Candidates Speak to the Future of NC's First Congressional District
Posted October 22, 2000
WARRENTON — For the first time in years, Democrats have a chance of winning back theU.S. House of Representatives. Republicans are fighting hard to keep their majority.
For eight years, Democrats have owned North Carolina's First Congressional District which runs from the Virginia border to Wayne and Lenoir counties.
What do the candidates -- Democratic incumbentEva Claytonand Republican challenger Duane Kratzer -- consider the most important issues for the First District?
"I think it's vitally important that we talk about jobs and industry, something we're lacking severely in the First District. And education. I think the two actually go hand in hand with each other," says Kratzer, a podiatrist and real estate broker in Greenville.
"Education, obviously health care, prescription drugs for our seniors, health care for our children, [and] increasing the minimum wage for our workers" are important issues for Clayton, a former Warren County commissioner and businesswoman who has held the First District post since 1992.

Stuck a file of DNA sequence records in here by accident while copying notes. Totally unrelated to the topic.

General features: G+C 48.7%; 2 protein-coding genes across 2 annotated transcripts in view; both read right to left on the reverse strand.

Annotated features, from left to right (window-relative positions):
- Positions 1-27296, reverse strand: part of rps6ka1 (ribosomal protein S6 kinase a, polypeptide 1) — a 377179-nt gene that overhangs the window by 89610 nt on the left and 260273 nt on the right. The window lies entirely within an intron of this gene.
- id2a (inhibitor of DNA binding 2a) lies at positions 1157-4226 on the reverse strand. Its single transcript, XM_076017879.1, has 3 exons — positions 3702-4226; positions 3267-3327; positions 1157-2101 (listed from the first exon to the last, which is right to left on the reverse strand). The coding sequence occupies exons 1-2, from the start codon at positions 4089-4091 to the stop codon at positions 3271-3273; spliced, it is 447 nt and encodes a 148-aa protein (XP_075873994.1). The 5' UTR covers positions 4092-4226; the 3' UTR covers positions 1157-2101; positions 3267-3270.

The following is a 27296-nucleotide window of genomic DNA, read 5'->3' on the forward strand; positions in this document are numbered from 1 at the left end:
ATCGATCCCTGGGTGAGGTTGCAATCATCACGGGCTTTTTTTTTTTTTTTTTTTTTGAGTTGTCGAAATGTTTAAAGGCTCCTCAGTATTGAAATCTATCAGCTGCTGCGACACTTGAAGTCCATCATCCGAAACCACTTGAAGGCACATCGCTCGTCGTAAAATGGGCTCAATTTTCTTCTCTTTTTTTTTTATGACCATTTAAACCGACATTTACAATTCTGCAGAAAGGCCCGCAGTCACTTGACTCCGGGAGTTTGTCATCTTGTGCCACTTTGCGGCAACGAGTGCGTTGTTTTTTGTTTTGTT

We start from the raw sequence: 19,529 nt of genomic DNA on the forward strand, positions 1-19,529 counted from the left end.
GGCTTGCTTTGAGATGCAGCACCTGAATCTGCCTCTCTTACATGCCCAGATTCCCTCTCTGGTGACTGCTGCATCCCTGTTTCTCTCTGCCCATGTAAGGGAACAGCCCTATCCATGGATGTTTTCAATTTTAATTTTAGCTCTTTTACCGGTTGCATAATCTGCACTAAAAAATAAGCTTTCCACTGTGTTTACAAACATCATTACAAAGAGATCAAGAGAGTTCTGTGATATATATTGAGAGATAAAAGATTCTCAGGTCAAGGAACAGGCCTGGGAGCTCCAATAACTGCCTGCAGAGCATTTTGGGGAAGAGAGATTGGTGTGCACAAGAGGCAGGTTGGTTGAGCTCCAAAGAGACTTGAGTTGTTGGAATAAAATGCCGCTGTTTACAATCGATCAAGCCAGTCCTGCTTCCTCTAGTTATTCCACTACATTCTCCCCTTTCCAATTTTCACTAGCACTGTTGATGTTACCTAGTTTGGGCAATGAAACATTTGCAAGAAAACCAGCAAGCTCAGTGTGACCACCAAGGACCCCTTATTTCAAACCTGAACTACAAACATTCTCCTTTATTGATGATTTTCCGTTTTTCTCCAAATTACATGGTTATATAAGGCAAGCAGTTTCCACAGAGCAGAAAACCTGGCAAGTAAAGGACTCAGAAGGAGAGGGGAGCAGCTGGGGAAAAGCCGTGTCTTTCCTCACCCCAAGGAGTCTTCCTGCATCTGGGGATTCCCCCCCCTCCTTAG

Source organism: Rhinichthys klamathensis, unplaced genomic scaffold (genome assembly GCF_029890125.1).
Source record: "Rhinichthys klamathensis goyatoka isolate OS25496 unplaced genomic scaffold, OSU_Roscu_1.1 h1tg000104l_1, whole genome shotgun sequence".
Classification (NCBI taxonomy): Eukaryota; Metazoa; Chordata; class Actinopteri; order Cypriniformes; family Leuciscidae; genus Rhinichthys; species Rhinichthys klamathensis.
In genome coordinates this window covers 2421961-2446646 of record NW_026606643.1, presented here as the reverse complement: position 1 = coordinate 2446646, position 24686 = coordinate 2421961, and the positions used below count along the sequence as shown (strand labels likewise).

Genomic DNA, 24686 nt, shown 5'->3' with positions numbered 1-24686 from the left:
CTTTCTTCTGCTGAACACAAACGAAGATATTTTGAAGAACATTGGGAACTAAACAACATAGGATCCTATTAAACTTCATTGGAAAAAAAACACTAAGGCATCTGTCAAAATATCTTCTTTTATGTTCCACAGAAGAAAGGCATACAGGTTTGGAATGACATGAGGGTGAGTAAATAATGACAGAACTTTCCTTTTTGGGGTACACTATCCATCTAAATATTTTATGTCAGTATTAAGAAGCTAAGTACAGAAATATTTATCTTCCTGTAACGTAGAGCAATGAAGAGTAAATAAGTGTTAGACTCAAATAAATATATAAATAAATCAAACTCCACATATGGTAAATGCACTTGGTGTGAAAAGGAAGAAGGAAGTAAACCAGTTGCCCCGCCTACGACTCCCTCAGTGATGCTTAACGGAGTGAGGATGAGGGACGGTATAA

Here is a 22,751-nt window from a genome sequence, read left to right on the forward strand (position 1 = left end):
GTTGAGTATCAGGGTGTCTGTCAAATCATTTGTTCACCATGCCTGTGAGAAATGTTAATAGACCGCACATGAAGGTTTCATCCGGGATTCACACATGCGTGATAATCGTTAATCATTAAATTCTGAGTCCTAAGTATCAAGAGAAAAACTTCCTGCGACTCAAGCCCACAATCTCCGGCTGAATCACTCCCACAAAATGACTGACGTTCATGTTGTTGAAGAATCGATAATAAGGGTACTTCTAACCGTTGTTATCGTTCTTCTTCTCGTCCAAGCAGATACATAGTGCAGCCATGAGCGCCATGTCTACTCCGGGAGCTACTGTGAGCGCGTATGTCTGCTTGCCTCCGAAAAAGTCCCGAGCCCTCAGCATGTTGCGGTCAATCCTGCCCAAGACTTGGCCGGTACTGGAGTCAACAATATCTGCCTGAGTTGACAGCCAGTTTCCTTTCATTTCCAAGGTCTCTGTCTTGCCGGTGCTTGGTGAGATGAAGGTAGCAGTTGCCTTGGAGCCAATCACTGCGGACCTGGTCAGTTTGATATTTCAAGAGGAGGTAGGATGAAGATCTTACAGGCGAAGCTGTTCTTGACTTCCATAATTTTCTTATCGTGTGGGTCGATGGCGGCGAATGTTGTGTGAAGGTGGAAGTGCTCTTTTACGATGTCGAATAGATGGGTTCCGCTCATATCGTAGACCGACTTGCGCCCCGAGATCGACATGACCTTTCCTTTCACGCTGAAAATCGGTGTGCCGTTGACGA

Both candidates say technology and infrastructure can help reverse thousands of recent job losses.
"You have to bring in the infrastructure. You need water in your schools, big broadband access so that individuals can have access to the technology," says Clayton.
Kratzer agrees, but says Clayton and the Hunt administration should take part of the blame.
"We have not seen any industry and jobs come in here," says Kratzer. "TheState Legislaturehas left us out of the infrastructure -- roads, highways, bridges, sewers. We're kind of the stepchild of eastern North Carolina and we just need to make some changes and get that done."
Both candidates agree that schools are a priority.
"We need either to pay our teachers as the professionals they are or find other ways of subsidizing their resources and their living expenses," says Clayton.
"I'd particularly like to see us work very hard to educate this generation of young black and Hispanic students, because I feel if we can solve the economic and educational poverty that they're in now, we can solve a lot of problems in not only eastern north Carolina, but the rest of the country as well," says Kratzer.
The First District is one of the poorest in the state. The latestCensus Bureaufigures show the average income among the 500,000 voters is just under $20,000 a year.